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CBU Receives $5M To Train Aboriginal Students In Business And Entrepreneurship

Thursday, March 21st, 2013, marked a monumental day in the history of Cape Breton University (CBU), as Federal Finance Minister, Jim Flaherty, announced a $5 million investment in CBU to expand the work of the Purdy Crawford Chair in Aboriginal Business Studies nationally. With the goal of imagining, planning and strategizing a new economic future for Aboriginal Canadians through success in business, the Purdy Crawford Chair clearly aligns itself with the Federal Framework for Aboriginal Economic Development.

This significant funding will allow the Purdy Crawford Chair to undertake an unprecedented attempt at national capacity building in business studies, encouragement in entrepreneurism, and dissemination of best practices in proven economic models. The outcome of the national expansion will mean a new generation of university educated business professionals will emerge in Aboriginal Canada. Their input in, and into their home communities, should lead to more efficient organizational structures, stronger and more varied funding proposals and the development of sustainable community economic development models.

“The Crawford Chair has had unprecedented, current access to both Aboriginal post-secondary students and national representatives of groups/organizations representing government, First Nations, Métis and Inuit,” says Dr. Keith Brown, holder of the Purdy Crawford Chair and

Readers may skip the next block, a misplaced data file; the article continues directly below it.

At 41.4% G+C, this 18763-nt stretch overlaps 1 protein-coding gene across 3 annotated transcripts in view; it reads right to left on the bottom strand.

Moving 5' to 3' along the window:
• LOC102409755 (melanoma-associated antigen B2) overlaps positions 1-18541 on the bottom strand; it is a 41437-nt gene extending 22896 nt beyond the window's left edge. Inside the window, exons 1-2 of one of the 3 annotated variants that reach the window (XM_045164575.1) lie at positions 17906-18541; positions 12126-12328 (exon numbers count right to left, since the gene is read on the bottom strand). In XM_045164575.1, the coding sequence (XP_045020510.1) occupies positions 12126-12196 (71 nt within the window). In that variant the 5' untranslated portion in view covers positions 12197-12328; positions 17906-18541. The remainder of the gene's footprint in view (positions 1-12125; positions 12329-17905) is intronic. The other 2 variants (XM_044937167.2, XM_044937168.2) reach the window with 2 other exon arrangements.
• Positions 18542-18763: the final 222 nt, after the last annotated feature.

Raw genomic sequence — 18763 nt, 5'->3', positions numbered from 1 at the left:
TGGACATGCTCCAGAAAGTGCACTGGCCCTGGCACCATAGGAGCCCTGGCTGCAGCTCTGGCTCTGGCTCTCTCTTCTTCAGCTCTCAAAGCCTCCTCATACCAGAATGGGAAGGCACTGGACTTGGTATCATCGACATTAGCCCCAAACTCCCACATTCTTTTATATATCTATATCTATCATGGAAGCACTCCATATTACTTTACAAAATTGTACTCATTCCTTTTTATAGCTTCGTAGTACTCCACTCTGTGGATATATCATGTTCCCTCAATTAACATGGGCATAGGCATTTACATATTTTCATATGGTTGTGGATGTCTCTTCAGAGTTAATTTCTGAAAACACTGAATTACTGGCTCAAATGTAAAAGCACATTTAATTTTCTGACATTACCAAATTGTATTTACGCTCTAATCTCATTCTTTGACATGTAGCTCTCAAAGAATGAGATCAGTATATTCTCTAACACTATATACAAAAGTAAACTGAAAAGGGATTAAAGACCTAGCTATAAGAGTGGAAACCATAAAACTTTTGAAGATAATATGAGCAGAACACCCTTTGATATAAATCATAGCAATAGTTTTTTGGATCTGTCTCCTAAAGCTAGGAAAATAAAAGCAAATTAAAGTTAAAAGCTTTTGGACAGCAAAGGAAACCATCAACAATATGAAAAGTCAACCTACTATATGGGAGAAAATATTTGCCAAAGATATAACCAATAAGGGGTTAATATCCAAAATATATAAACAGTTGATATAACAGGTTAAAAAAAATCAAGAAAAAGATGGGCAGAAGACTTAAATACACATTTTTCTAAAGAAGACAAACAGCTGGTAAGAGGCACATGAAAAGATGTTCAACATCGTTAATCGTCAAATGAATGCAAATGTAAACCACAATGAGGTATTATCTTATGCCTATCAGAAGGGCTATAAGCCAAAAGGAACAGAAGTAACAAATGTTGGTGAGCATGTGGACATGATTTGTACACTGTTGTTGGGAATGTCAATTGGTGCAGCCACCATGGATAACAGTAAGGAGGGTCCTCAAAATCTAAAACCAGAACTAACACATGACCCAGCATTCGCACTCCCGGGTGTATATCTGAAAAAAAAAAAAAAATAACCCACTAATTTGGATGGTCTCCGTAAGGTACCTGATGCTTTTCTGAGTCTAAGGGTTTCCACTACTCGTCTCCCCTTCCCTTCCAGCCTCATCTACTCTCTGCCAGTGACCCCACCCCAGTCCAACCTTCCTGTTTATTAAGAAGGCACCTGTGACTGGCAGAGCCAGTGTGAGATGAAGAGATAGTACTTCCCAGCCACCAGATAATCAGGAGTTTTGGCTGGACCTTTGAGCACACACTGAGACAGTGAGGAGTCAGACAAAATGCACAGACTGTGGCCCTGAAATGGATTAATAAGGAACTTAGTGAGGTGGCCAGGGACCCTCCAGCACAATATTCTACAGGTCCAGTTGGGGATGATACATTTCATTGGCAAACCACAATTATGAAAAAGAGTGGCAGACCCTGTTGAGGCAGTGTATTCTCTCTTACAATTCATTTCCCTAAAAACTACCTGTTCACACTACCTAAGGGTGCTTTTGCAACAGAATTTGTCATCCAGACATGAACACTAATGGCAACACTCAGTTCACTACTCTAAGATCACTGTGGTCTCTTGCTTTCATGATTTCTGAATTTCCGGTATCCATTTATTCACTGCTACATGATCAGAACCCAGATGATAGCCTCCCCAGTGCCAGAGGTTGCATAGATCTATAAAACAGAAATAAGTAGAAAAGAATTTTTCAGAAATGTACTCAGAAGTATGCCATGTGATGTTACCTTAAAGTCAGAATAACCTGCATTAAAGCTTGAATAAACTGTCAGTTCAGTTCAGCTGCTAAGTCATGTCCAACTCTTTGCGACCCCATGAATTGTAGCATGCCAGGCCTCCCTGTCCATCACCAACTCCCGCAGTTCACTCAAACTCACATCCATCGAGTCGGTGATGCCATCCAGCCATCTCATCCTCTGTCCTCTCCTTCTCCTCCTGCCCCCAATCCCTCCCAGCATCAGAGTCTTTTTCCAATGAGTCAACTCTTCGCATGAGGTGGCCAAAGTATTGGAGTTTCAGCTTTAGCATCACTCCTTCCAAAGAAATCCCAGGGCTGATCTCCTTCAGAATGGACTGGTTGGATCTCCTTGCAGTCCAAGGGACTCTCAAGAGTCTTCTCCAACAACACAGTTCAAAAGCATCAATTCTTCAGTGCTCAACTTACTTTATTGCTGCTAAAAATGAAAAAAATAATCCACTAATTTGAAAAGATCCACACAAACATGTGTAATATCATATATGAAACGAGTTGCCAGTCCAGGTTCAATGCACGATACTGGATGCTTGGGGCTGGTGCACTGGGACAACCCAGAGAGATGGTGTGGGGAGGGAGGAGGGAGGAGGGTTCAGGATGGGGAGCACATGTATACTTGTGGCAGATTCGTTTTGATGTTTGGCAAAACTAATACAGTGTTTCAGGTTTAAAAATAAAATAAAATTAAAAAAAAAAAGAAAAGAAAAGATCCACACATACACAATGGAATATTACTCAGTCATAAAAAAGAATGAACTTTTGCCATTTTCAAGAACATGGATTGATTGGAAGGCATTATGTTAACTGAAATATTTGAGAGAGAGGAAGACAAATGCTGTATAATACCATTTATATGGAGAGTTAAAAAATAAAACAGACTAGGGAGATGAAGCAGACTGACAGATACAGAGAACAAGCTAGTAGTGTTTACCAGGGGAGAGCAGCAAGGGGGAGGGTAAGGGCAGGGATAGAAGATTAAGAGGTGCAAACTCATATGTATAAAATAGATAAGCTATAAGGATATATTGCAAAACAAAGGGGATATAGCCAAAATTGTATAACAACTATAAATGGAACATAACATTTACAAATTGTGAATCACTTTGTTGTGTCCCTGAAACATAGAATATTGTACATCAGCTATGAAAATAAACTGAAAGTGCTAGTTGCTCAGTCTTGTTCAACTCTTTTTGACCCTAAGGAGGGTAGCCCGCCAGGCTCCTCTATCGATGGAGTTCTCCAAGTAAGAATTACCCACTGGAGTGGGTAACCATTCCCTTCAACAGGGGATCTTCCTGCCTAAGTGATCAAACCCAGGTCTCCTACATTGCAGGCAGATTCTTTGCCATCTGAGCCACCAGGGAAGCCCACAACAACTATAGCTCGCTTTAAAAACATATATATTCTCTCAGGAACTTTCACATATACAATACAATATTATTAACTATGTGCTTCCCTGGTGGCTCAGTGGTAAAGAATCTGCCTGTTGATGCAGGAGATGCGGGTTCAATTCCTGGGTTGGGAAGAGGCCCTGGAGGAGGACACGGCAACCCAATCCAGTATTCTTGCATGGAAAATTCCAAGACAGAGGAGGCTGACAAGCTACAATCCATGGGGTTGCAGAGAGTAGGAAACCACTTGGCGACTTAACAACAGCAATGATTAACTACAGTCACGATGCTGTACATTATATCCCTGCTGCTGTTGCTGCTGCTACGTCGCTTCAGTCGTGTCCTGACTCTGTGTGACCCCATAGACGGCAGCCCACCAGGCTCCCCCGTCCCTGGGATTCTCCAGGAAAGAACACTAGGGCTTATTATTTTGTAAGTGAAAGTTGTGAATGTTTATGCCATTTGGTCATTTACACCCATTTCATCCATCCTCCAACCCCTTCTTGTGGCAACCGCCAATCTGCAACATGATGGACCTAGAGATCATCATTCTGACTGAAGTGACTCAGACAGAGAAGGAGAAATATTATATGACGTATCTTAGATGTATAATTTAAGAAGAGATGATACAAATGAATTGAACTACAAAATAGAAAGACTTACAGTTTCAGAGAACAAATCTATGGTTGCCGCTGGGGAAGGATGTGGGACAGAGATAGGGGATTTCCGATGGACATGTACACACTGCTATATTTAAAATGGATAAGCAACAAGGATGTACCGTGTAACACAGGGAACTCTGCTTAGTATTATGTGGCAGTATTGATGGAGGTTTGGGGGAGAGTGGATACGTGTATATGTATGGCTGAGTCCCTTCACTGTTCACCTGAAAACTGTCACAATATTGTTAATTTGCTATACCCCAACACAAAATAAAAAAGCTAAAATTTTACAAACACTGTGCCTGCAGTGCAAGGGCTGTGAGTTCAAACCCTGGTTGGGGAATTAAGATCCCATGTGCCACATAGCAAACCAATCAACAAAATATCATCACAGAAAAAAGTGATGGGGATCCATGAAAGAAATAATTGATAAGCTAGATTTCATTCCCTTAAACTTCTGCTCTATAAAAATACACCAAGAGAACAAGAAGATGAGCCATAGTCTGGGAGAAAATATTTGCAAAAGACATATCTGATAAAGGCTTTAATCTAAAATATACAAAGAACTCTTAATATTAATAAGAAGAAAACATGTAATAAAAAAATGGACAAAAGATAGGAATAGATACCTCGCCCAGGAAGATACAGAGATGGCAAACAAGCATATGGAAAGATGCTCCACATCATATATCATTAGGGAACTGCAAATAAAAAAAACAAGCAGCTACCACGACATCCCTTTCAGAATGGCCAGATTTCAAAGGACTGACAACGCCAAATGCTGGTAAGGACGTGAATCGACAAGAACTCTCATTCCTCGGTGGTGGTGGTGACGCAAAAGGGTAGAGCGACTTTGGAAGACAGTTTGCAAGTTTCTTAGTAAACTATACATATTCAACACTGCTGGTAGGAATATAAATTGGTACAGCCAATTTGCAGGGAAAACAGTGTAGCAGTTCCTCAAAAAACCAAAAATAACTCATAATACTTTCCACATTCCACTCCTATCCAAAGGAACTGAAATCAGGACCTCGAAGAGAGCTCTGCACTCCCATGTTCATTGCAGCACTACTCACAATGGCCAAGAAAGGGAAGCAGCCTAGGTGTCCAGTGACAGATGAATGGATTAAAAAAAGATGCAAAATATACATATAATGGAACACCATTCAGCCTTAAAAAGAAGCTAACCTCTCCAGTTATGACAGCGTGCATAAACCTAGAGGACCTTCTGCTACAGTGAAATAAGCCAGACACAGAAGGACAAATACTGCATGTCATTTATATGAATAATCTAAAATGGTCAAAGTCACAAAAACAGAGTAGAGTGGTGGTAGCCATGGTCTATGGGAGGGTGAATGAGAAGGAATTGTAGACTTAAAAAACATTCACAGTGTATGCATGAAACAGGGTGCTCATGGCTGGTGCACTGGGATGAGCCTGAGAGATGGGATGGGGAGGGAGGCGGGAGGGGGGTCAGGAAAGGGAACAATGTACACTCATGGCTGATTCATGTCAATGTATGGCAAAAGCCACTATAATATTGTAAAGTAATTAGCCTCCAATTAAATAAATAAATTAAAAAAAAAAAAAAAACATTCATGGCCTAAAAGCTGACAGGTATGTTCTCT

Vice-President External of CBU. “While the expansion of the work of the Crawford Chair will not provide a “quick, easy fix”, it does provide a fact based approach founded upon best practices. The goals and deliverables of the Chair are aggressive and if successful will create pockets of business success across the country which can become a catalyst for further growth and development.”

The Purdy Crawford Chair in Aboriginal Business Studies will focus its work in essentially four areas: research on what drives success in Aboriginal business, national student recruitment – business, enhancement of the business curriculum and youth mentorship. The work of the Crawford Chair must be enhanced by partnerships with universities, national/regional Aboriginal bodies and advocacy groups to extend both the reach and resources of this initiative. Specifically, the national model will develop a National Aboriginal Youth Business Mentorship Program (NAYBMP), establish a National Social Network of Aboriginal Students currently studying Business, students interested in studying business and mentors, development of National Business Success Stories and a National Summit of Aboriginal Students will take place annually.

“CBU is a leader in Aboriginal post-secondary education. We are so proud to have the Purdy Crawford Chair in Aboriginal Business Studies within the Shannon School of Business, and equally honoured that one of Canada’s business icons and one of CBU’s greatest friends, Mr. Purdy Crawford, has loaned us his name and experiences to conduct this project,” says Mr. Joseph Shannon, Chair of the Shannon School of Business Advisory Board. “The question is not does the country need Aboriginal youth to participate fully in the Canadian economy; the question is how to achieve this goal. And with this funding and the expansion of the Chair, that question will be answered.”

“Today’s announcement is great news for our people, our communities and our country as a whole,” says Chief Terry Paul, Membertou. “The education of our young people is crucial. This must be our future! Self reliance and self governance will only come with economic independence and the foundation for this is the study of business.”

For more information on the Purdy Crawford Chair visit www.cbu.ca/crawford.